10 Ways to Deal With Arthritis in Your Daily Routine

Tips for the kitchen, bathroom and beyond
Hands with arthritis

By: Scott Burg, DO

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Getting dressed, brushing your teeth, eating a meal — you do these things every day. But people with arthritis often struggle with these everyday activities.

Often, simple tweaks make these tasks easier to manage, and there is a world of adaptive products designed for people with arthritis. Start with the following tips for an easier daily routine.

In the kitchen

1. Open up: If you have arthritis in your hands, opening a jar presents a challenge. For mild cases, a rubber jar-opening grip helps by adding traction. If that doesn’t do the trick, consider buying a specialized opener for jars, cans and other containers.

2. Get a grip: If you love to cook, pots and pans with soft grips and longer handles may ease the process. Likewise, if you have trouble handling silverware, adaptive utensils with thicker handles make it easier to enjoy your home-cooked meals.

In the bathroom

“That big, cushy recliner might look inviting, but it may do more harm than good. A chair that is too soft aggravates symptoms in your back.”

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Scott Burg, DO

Department of Rheumatologic and Immunologic Disease

3. Elevate your seat: For many — especially those with knee, hip and back issues — getting on and off the toilet is a daily challenge. Solutions range from elevated seats that add height to a toilet to powered toilet lifts if you need the extra help.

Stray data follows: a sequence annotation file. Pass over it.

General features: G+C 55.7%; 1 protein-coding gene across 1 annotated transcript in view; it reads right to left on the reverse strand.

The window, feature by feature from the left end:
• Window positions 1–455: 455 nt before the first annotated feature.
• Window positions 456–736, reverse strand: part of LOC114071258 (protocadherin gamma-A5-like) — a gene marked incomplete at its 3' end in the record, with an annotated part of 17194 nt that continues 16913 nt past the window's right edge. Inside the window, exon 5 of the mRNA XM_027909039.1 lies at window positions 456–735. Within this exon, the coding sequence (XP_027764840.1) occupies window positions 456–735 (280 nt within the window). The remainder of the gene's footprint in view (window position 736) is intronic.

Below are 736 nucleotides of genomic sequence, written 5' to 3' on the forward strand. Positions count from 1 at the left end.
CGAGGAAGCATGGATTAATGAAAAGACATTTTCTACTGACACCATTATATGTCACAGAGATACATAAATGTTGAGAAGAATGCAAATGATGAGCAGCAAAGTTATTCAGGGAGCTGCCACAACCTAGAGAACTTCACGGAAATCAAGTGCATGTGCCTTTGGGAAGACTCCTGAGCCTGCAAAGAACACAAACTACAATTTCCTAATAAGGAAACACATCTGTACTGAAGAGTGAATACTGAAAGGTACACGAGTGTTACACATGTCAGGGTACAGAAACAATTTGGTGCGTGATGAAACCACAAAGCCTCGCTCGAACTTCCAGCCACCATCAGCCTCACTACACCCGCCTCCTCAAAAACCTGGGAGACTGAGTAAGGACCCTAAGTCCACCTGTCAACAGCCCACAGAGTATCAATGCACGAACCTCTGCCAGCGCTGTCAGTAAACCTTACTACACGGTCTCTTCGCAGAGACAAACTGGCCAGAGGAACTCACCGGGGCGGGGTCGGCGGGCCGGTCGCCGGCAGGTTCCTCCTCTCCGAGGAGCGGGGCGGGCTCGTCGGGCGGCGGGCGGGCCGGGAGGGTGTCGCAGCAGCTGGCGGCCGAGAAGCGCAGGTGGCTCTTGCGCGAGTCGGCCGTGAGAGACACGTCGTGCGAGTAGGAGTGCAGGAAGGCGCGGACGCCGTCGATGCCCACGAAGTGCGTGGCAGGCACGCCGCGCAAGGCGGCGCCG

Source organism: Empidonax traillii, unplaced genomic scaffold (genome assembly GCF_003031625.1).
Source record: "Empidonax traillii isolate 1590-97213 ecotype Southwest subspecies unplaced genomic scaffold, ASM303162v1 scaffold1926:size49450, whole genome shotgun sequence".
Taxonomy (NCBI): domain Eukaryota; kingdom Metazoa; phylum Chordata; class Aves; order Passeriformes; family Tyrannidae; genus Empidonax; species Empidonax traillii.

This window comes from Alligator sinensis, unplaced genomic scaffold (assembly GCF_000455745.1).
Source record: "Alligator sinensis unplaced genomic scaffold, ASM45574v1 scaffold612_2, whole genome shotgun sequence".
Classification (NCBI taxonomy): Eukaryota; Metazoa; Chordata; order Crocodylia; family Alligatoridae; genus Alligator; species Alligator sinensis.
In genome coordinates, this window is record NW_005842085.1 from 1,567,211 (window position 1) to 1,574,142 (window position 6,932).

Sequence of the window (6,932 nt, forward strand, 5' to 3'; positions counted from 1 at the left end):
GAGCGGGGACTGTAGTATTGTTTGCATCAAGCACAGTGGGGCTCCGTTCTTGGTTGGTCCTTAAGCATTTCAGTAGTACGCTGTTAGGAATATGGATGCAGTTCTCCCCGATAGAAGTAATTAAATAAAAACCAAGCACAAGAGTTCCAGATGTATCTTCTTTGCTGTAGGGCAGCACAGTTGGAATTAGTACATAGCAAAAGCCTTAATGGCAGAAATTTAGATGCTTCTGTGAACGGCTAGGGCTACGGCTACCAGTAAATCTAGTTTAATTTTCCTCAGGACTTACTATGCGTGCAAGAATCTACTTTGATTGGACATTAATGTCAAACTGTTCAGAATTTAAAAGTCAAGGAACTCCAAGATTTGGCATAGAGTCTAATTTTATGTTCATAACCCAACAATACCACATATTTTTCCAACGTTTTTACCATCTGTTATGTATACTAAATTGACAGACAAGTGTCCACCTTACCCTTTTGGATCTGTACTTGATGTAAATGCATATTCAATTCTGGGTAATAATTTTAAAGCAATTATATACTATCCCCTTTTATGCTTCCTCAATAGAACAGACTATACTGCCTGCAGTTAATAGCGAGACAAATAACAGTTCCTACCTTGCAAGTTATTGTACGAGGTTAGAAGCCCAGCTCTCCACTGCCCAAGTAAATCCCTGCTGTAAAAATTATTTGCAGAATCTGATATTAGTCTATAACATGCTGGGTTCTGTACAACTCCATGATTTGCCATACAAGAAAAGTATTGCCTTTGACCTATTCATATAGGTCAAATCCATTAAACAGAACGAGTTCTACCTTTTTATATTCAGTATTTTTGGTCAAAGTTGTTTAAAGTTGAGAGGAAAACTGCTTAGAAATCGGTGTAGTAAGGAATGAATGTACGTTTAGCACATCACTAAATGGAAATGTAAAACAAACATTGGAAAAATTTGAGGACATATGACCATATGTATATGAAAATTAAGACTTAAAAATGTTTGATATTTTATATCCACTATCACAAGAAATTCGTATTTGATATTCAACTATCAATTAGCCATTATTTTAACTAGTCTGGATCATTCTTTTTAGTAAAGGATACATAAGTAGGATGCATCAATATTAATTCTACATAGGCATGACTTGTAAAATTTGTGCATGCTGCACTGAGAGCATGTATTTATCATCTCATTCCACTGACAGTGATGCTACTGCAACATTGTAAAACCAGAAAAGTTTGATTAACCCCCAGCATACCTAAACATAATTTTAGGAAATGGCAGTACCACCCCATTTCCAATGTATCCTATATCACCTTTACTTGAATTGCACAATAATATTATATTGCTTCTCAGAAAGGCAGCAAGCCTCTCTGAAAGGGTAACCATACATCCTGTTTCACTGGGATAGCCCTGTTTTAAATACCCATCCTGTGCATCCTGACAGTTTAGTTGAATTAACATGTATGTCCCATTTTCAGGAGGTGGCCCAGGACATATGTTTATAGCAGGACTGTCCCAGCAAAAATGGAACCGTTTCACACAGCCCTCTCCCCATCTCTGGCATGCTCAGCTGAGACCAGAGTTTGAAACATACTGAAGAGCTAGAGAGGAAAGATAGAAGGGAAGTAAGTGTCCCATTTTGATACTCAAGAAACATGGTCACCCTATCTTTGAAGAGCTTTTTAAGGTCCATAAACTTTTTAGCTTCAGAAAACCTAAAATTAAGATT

4. Go electric: Electric toothbrushes have fatter, easier-to-grip handles than traditional ones. They also do much of the brushing work for you, which is helpful if you have shoulder problems. Similarly, electric razors make shaving easier and may reduce the nicks and cuts you get from shaving with achy, unsteady hands.

5. Shower smart: If you have trouble getting in and out of the shower or fear falls, try installing rails or using an adjustable shower chair. Other, simpler changes can help, too. For example, liquid soap is easier to handle than bars. You can even add an automatic dispenser to your shower.

6. Try wiping alternatives: Nobody wants to talk about toilet hygiene, but it’s important. Patients often tell me arthritis prevents them from getting properly clean, which leads to irritation. One alternative: Buy rolled cotton, and break off pieces to use when wiping. Cotton feels more tactile than toilet paper, and you can moisten it for better cleaning. Just remember: Don’t flush it, or you will have plumbing work to do.

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In the living room

7. Firm up your seat: That big, cushy recliner might look inviting, but it may do more harm than good. A chair that is too soft aggravates symptoms in your back, for example. And when you sink into a chair, it’s harder to get back up. Shop for a firm chair that’s high enough for you to get in and out easily. Powered chairs can give you a boost back up, if needed.

8. Add doorknob handles: If turning traditional, rounded doorknobs is a strain, consider getting adapters. These fit over doorknobs and include a lever mechanism that requires only a push rather than a turn.

In the dressing room

9. Slip into your shoes: For many of my patients, putting on shoes is the toughest part of getting dressed. Tiny, traditional shoehorns don’t cut it. But like gardening and cleaning tools, you can buy shoehorns with long handles (two to three feet). Using these long handles eliminates the need to bend and struggle.

10. Zip up: Because zippers and buttons on clothing are so small, they are difficult to maneuver if you’re dealing with swollen, inflamed joints. Consider buying a multi-use dressing tool, which helps pull zippers shut and even slip buttons into place.

The above are just a few examples among many. The Arthritis Foundation offers information and even consumer testing on such adaptive products, and your doctor can make specific recommendations based on your needs.

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